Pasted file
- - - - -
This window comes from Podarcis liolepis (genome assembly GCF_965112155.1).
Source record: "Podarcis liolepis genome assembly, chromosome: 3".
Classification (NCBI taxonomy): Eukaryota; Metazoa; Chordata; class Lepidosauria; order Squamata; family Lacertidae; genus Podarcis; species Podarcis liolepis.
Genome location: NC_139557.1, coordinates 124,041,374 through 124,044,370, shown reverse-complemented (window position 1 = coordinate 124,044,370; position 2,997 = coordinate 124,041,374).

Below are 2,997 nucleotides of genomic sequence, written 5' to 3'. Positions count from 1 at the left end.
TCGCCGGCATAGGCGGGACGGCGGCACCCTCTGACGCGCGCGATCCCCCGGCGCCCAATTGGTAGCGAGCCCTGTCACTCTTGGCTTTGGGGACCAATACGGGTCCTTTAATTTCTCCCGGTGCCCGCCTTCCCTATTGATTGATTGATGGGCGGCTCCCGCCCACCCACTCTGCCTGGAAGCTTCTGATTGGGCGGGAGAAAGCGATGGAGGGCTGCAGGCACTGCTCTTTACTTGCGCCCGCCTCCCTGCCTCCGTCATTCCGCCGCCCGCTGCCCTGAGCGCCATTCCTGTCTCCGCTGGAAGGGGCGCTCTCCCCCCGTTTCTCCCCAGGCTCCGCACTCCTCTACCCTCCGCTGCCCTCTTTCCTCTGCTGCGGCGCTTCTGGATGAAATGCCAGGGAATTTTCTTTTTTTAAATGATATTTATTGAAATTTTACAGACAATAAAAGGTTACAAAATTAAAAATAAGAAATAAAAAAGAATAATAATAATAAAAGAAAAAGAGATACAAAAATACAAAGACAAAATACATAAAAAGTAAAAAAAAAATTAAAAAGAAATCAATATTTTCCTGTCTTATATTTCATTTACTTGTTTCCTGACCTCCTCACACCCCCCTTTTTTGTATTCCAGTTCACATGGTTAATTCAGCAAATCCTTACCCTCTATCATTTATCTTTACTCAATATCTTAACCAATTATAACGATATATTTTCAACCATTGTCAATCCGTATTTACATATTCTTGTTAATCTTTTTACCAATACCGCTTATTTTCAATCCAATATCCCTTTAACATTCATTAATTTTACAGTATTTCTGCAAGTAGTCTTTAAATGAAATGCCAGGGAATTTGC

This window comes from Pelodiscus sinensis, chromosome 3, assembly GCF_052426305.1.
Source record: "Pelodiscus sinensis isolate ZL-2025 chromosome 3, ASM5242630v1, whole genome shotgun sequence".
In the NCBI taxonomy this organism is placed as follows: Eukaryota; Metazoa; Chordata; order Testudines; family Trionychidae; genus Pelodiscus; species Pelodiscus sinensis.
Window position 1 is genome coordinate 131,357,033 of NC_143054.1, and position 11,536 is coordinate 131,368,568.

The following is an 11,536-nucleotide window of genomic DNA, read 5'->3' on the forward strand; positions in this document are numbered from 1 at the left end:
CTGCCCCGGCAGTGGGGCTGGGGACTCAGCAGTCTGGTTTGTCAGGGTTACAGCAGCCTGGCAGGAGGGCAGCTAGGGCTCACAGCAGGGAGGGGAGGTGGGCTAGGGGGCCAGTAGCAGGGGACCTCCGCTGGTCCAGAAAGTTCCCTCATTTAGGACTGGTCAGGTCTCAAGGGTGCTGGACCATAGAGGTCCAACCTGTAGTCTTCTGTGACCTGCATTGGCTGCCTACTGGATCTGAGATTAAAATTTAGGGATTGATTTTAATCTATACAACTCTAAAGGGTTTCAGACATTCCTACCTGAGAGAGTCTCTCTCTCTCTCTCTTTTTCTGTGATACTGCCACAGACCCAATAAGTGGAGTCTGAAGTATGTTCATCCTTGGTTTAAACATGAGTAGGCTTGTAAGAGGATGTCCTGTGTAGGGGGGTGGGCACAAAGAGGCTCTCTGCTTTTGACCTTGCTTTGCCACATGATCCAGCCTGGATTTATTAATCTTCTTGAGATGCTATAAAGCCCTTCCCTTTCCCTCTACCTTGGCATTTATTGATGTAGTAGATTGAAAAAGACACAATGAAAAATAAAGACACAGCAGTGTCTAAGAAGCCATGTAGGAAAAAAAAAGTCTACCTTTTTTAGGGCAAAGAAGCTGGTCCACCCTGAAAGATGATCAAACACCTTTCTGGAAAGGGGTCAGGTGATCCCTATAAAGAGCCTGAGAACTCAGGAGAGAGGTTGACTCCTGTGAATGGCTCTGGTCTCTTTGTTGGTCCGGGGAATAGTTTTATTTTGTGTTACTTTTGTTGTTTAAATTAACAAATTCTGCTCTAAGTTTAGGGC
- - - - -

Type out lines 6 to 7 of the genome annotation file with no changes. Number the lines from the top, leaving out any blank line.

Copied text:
TCGCCGGCATAGGCGGGACGGCGGCACCCTCTGACGCGCGCGATCCCCCGGCGCCCAATTGGTAGCGAGCCCTGTCACTCTTGGCTTTGGGGACCAATACGGGTCCTTTAATTTCTCCCGGTGCCCGCCTTCCCTATTGATTGATTGATGGGCGGCTCCCGCCCACCCACTCTGCCTGGAAGCTTCTGATTGGGCGGGAGAAAGCGATGGAGGGCTGCAGGCACTGCTCTTTACTTGCGCCCGCCTCCCTGCCTCCGTCATTCCGCCGCCCGCTGCCCTGAGCGCCATTCCTGTCTCCGCTGGAAGGGGCGCTCTCCCCCCGTTTCTCCCCAGGCTCCGCACTCCTCTACCCTCCGCTGCCCTCTTTCCTCTGCTGCGGCGCTTCTGGATGAAATGCCAGGGAATTTTCTTTTTTTAAATGATATTTATTGAAATTTTACAGACAATAAAAGGTTACAAAATTAAAAATAAGAAATAAAAAAGAATAATAATAATAAAAGAAAAAGAGATACAAAAATACAAAGACAAAATACATAAAAAGTAAAAAAAAAATTAAAAAGAAATCAATATTTTCCTGTCTTATATTTCATTTACTTGTTTCCTGACCTCCTCACACCCCCCTTTTTTGTATTCCAGTTCACATGGTTAATTCAGCAAATCCTTACCCTCTATCATTTATCTTTACTCAATATCTTAACCAATTATAACGATATATTTTCAACCATTGTCAATCCGTATTTACATATTCTTGTTAATCTTTTTACCAATACCGCTTATTTTCAATCCAATATCCCTTTAACATTCATTAATTTTACAGTATTTCTGCAAGTAGTCTTTAAATGAAATGCCAGGGAATTTGC

This window comes from Pelodiscus sinensis, chromosome 3, assembly GCF_052426305.1.